Calendar of Events Archive

Showcase

Date:
Friday, November 1, 2013
Time:
10:00-11:00 Orientation
11:00-12:00 Presentations
Location:
PCC SY ST 101

Orientation to Bridges to Baccalaureate
Bridges Research-Intern Poster Presentation
Keynote Speaker

Rock Creek StrenghtsQuest Workshop

Date:
Friday May 3, 2013
Time:
12 to 2pm
Location:
Building 2 room 108

Bridges to Baccalaureate Free Seminar Lecture Series Presents

The Health Benefits of the Natural Environment

Date:
Friday May 3, 2013
Time:
12 to 2pm
Location:
Cascade Campus, MAHB 104 (auditorium)

All students, staff and faculty are welcome! Q&A immediately following the lecture.

About the Lecture

Dr. Kurt Beil will give a lecture focusing on the different ways in which human beings are dependent on the natural world for the creation of optimum health. In keeping with the holistic, systems-based perspective, this discussion will cover a range of different scales of research from the molecular to the societal.

Bio: Kurt Beil, ND, MSOM, MPH, focuses his career on restoring a harmonious balance between human beings and their environment. As a holistic physician with training in naturopathic and classical Chinese medicine, Dr. Beil strives to promote health through creating an intimate relationship with Nature. His training in ecopsychology, public health and sustainability have helped him realize that destruction of natural environments and extensive urban development are contributing "upstream" causes of many forms of disease (dis-ease).

Rock Creek Seminar with Kelly Gonzales

Date:
Friday, May 31, 2013
Time:
1:30-3pm

Rock Creek Social and Intern Recognition

Date:
Friday, June 7, 2013
Time:
1-2pm
Location:
Building 2 room 108

The Influence of Childhood Segregation on Later Life Sense of Control and Physical Performance

Date:
Friday March 22, 2013
Time:
12:30 to 2pm
Location:
Cascade Campus, MAHB 104 (auditorium)

About the Lecture

For over ten years sociologist Dr. Wolinksy has been investigating the impacts of segregation and desegregation on a cohort of middle aged and older, urban African Americans in St. Louis, Missouri. During this lecture, Dr. Wolinsky reports on recent discoveries on how early life experiences with segregated and desegregated schooling influences health outcomes later in life.

Among the 250 most highly cited social scientists in the world, Dr. Wolinsky currently serves as Director of the Center for Health Policy & Research at the University of Iowa and the John W. Colloton Chair and Professor of Health Management and Policy, College of Public Health. His work centers on the longitudinal assessment of health and health behaviors of older adults and the clinical, social, and behavioral significance of changes in health related quality of life measures.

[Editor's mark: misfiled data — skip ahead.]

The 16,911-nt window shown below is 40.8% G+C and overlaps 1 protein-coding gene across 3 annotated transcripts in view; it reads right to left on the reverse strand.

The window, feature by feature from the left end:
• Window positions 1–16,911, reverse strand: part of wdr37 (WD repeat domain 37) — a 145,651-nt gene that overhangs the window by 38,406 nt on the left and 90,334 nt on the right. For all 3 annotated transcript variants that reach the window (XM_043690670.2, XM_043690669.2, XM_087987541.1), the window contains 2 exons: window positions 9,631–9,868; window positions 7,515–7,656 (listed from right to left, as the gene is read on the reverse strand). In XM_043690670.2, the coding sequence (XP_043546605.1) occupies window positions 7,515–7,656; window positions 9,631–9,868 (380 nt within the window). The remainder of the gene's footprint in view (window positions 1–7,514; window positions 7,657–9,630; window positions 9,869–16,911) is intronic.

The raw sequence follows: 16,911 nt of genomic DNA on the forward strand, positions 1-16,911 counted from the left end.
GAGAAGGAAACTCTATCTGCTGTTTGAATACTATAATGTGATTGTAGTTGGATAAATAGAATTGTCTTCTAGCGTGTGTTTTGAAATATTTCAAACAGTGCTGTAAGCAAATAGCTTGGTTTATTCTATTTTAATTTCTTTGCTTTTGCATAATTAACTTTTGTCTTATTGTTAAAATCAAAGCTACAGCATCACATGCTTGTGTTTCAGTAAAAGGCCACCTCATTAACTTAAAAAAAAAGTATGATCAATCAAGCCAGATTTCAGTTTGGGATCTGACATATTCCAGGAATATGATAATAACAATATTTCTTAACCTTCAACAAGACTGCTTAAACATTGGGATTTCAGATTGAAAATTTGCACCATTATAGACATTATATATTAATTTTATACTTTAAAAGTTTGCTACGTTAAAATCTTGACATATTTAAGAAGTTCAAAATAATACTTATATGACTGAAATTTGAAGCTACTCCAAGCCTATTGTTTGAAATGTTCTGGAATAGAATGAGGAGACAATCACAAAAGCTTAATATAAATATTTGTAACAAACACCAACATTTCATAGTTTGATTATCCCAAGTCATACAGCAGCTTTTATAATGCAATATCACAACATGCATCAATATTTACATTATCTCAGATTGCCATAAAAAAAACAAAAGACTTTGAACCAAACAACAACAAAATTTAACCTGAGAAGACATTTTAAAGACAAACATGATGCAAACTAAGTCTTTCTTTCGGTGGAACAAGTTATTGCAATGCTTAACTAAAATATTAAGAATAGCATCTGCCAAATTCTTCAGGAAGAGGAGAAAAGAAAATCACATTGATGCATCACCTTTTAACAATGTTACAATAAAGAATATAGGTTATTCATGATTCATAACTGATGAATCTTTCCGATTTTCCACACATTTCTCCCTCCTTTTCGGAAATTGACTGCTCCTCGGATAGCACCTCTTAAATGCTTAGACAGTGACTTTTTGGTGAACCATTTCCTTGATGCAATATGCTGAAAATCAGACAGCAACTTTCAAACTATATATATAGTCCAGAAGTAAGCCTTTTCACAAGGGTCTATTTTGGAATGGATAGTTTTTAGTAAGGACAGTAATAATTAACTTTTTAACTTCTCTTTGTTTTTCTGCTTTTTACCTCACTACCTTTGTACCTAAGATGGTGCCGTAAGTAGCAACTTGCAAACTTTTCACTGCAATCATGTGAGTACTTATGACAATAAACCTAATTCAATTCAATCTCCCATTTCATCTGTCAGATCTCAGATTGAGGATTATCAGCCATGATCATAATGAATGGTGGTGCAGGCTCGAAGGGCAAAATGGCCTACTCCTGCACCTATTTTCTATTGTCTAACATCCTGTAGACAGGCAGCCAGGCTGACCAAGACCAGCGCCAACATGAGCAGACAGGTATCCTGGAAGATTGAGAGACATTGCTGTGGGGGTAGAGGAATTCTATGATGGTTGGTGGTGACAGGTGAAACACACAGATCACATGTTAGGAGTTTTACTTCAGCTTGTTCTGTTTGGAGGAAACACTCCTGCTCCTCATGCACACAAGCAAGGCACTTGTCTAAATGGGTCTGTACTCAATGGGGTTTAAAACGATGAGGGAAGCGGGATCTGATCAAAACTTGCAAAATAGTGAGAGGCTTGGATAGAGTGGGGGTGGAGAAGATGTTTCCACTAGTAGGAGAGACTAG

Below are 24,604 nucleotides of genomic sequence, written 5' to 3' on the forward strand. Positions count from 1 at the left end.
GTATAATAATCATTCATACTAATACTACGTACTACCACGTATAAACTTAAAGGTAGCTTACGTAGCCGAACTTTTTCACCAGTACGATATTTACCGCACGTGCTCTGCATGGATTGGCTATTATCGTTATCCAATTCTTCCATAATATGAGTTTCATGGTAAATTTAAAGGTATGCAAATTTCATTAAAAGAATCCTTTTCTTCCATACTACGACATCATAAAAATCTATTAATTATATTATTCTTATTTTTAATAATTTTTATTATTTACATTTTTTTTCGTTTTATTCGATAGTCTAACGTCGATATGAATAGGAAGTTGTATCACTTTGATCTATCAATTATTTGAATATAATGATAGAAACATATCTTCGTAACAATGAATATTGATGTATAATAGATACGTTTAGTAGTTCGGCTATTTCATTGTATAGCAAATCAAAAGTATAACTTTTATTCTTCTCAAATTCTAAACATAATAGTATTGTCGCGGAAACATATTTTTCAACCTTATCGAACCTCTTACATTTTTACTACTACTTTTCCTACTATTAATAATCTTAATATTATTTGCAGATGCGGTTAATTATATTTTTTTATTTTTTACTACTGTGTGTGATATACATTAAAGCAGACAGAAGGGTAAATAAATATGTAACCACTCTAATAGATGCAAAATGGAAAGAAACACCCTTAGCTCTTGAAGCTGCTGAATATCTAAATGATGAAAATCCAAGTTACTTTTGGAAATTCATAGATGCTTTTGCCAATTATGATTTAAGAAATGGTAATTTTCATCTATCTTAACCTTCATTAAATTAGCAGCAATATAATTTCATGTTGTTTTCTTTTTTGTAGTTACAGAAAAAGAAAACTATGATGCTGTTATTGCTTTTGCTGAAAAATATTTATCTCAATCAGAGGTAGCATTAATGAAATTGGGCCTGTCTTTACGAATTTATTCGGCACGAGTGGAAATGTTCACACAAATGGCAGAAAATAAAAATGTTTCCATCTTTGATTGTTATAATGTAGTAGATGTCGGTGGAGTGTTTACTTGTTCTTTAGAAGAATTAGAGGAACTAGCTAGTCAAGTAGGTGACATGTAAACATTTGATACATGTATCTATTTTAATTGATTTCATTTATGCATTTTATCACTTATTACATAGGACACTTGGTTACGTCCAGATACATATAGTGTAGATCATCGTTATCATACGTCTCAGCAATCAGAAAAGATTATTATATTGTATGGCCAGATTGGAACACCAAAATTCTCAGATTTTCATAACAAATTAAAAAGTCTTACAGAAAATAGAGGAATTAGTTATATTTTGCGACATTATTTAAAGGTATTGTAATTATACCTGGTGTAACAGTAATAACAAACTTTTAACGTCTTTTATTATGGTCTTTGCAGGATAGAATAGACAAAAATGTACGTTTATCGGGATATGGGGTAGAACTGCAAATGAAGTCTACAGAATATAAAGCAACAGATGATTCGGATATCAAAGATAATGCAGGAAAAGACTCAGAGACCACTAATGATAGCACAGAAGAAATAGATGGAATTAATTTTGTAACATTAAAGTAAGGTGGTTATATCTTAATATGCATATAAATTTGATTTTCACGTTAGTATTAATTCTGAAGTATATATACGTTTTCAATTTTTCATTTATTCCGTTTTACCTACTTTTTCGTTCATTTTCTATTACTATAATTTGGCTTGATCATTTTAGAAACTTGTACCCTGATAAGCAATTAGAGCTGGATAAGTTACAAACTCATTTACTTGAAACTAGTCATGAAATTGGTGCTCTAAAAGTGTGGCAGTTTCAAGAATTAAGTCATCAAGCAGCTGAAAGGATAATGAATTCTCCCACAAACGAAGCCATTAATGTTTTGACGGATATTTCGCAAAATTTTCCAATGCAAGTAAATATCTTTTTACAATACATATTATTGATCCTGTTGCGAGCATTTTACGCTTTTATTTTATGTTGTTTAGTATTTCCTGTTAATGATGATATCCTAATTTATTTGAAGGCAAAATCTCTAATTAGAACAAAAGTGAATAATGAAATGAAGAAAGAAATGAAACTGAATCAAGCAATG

Dr. Wolinsky has received numerous honors, including the National Institute of Health MERIT Award, the Distinguished Scholar Award from the American Sociological Association's Section on Aging and Life Course and the St. Martin de Porres Teacher of the Year Award from the Saint Louis University School of Public Health.

Bridges Orientation

All new & returning Bridges Students, please plan to attend one of the following two Bridges Orientation sessions:

Cascade

Date:
Nov 30, 2012
Time:
12 to 2pm
Room:
TBA

Rock Creek

Date:
December 7, 2012
Time:
1 to 3pm
Room:
TBA

Come learn more about:

  • Application preparation for 2012 PSU Summer Research Internship
  • Upcoming Bridges Events
  • PCC-PSU Dual Enrollment Process
  • Meet former PSU Summer Research Interns

Please RSVP to:

StrengthsQuest

Date:
Friday, May 27, 2011
Time:
12 noon to 1pm
Location:
PCC Cascade Campus, Jackson Hall 112

What is StrengthsQuest?

StrengthsQuest has helped millions of people around the word gain insight into how to use their talents to achieve academic success, explore careers, and in leadership development.

After taking the 30-minute online StrengthsFinder assessment, you will receive a customized report listing your top five talent themes. During the workshop, we will explore how our talents and individualized strengths-based action items can be used to achieve academic, career, and personal success.

Successfully Managing the Internship Experience

Date:
Friday, May 27, 2011
Time:
1pm to 2pm
Location:
PCC Cascade Campus, Jackson Hall 112

During this workshop PCC faculty, PSU mentors and 2010 student interns will provide valuable information, practical advice and strategies to help successfully manage and maximize the benefits of the internship experience. RSVP: Before May 11 to Shari Rochelle srochell@pcc.edu

Cascade Bridges to Baccalaureate Seminar Series

Date:
Friday, April 29, 2011
Time:
12 noon to 2pm
Location:
PCC Cascade Campus, Moriarty Auditorium, Room 104
Film:
10 Americans
Lecture Topic:
Environmental Threats to Healthy Aging
Guest Lecturer:
Dr. Maye Thompson, RN, PhD.

Film: 10 Americans

This short film, produced by the Environmental Working Group, discusses the most comprehensive study ever conducted on umbilical cord blood samples of ten American babies born in 2004. The study revealed the presence of 287 industrial chemicals – all of which are neurotoxins or hormone disruptors and nearly half of which are known carcinogens, some of which had been banned for decades.

Lecture: Environmental Threats to Healthy Aging

Emerging evidence suggests that toxic environmental exposures, in combination with lifestyle choices, are significant contributing factors in many of the chronic degenerative diseases of aging, including Alzheimer's, Parkinson's, cardiovascular disease and diabetes.

Environmental Threats to Healthy Aging, published jointly by Greater Boston Physicians for Social Responsibility and the Science and Environmental Health Network, examines the lifetime influences of environmental factors on Alzheimer's and Parkinson's diseases and their underlying pathologic mechanisms.

A close look at the science of these diseases shows they are related to a number of features of modern society and that Alzheimer's disease especially is linked to other serious health problems of modern times, which we call the "western disease cluster".